Utopian Archaeologies: Utopian Archaeologies

Paul Cureton, Nick Dunn

Research output: Contribution to conferencePaperpeer-review


The end of the city may be understood in numerous ways yet the image of it endures. Indeed the concept of utopia, for many people, may have extinguished but the power of imagining cities remains vital. David Pinder’s (2002) call for critical utopianism in comparison to authoritarian forms of future city is particularly relevant in contemporary projections of ecological cities. New forms of infrastructure are being demanded with a near utopian zealotry as a reaction to climatic change. The merit of these projects remains a complex issue as they rest on ideals of artificial control and cultivation of natural systems as a mode for ‘better’ living. This could be understood as a neo-garden city paradigm, with underlying capitalist values of insulation and gentrification. Alternative futures are also emerging in the Smart City paradigm of centralised data sets and ‘all seeing’ capitalist eye, in effect a digital data panopticon. These future city imaginaries may be understood to be fully commensurate with neoliberal market forces in the West to produce meta-narratives of urban futures at the expense of alternative projections. This paper will examine the philosophical values embedded in future city visualisations as a mode of extrapolating forms of future city. These embedded positions reflect to Harvey’s passage on the desire for the city (2008: 315), which is interlinked with social cultural and technological values. Thus, visualisations arguably are not just reductive visuals, but evidence of the city we want, need and desire, artefacts of thought of an urban space-time axis.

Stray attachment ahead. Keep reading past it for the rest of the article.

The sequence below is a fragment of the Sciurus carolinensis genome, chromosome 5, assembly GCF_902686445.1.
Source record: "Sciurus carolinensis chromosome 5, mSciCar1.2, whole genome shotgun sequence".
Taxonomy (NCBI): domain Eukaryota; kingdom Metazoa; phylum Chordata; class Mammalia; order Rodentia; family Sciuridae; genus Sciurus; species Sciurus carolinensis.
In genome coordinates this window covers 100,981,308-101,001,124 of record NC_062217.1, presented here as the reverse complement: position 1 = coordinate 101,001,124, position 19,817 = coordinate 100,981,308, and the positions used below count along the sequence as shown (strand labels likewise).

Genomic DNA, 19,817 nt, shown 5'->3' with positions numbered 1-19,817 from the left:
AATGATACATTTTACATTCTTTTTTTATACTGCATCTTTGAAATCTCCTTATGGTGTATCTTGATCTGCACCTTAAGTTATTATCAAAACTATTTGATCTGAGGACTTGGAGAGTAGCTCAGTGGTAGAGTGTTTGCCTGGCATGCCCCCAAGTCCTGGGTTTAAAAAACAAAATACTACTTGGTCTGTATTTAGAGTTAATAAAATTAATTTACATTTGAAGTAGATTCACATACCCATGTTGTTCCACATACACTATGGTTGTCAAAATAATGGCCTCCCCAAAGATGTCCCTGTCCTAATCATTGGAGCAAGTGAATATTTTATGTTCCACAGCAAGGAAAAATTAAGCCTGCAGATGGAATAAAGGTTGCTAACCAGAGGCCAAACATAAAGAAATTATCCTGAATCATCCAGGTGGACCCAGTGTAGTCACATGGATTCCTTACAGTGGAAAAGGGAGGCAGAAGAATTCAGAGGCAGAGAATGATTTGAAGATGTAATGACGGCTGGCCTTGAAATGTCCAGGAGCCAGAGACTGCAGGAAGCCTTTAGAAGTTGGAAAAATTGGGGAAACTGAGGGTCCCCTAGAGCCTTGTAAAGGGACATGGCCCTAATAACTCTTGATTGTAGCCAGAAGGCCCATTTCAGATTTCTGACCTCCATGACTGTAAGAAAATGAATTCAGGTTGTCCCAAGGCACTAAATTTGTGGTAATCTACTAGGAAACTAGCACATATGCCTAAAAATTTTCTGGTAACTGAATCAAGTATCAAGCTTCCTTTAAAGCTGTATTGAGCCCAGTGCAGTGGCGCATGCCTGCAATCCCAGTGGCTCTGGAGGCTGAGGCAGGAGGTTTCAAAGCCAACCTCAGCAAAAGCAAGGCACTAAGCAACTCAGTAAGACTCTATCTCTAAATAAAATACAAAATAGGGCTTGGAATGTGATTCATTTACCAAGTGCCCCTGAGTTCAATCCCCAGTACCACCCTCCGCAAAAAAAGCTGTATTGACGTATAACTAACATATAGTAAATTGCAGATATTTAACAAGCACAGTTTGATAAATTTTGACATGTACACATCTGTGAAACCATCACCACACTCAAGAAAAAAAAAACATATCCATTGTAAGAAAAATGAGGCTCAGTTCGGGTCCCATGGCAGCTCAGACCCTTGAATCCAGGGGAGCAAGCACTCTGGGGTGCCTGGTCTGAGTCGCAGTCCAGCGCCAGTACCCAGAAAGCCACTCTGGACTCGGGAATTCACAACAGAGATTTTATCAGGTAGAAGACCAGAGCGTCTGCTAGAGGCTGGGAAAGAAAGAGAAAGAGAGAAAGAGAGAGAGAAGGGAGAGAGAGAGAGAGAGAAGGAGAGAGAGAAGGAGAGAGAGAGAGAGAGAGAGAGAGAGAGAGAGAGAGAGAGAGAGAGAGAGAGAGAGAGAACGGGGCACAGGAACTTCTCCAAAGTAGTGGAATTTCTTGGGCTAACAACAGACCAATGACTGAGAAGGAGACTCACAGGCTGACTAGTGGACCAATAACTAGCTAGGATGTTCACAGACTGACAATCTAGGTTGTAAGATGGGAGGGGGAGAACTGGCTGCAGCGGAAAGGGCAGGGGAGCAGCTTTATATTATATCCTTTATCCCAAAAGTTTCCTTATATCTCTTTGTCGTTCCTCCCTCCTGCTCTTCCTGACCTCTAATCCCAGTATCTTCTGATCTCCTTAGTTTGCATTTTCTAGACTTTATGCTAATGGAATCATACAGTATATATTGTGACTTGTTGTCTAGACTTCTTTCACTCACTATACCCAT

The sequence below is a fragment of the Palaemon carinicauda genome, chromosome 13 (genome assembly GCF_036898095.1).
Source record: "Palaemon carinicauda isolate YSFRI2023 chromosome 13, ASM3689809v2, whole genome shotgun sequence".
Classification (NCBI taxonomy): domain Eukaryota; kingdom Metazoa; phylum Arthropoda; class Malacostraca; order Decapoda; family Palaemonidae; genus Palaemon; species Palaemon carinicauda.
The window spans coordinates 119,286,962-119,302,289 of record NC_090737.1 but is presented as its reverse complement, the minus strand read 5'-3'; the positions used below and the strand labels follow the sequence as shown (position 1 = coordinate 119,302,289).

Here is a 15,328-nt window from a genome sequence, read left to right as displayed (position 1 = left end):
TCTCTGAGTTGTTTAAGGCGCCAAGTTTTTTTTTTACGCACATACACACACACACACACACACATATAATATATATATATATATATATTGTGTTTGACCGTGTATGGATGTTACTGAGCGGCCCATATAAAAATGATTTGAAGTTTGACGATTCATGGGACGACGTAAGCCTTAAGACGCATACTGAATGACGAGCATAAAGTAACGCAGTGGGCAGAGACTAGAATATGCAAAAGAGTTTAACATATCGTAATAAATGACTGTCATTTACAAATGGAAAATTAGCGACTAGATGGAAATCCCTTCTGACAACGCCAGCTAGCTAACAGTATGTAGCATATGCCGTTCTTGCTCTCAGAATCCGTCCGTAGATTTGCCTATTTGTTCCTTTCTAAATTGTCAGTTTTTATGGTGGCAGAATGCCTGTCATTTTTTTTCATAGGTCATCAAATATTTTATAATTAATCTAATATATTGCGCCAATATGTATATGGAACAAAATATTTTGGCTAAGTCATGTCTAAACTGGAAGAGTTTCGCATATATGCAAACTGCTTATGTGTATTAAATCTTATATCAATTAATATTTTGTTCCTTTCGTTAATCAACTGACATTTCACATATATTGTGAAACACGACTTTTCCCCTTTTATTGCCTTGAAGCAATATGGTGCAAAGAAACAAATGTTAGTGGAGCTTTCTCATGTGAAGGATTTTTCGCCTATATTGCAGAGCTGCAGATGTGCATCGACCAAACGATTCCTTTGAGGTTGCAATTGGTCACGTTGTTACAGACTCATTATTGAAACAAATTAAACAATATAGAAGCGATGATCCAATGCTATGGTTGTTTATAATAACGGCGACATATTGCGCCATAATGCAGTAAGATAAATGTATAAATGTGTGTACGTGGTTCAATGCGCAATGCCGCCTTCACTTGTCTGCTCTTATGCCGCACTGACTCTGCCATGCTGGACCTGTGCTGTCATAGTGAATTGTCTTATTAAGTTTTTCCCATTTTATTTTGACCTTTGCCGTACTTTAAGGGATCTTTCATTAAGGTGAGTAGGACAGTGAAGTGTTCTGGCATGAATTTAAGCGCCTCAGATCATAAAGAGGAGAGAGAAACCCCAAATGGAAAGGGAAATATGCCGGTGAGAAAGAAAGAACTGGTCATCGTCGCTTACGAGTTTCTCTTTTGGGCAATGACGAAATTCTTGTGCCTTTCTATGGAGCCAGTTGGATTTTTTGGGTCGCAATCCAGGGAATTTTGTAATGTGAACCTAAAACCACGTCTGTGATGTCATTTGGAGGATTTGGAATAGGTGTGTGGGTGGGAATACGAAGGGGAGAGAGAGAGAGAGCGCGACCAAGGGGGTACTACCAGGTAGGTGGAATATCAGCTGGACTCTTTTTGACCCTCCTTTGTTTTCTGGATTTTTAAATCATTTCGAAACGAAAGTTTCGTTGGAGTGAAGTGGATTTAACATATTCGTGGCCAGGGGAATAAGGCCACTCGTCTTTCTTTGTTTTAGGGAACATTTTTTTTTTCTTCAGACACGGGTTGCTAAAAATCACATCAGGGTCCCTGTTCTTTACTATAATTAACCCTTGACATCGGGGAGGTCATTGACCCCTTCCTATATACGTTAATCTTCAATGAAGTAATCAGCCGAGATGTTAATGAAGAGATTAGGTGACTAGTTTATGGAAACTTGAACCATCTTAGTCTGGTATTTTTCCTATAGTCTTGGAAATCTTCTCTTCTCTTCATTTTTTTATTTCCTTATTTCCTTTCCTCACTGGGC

Original languageEnglish
Publication statusPublished - 1 Jul 2015
Event16th Int Conf of the Utopian Studies Society - Newcastle, United Kingdom
Duration: 1 Jul 20154 Jul 2015


Conference16th Int Conf of the Utopian Studies Society
Country/TerritoryUnited Kingdom


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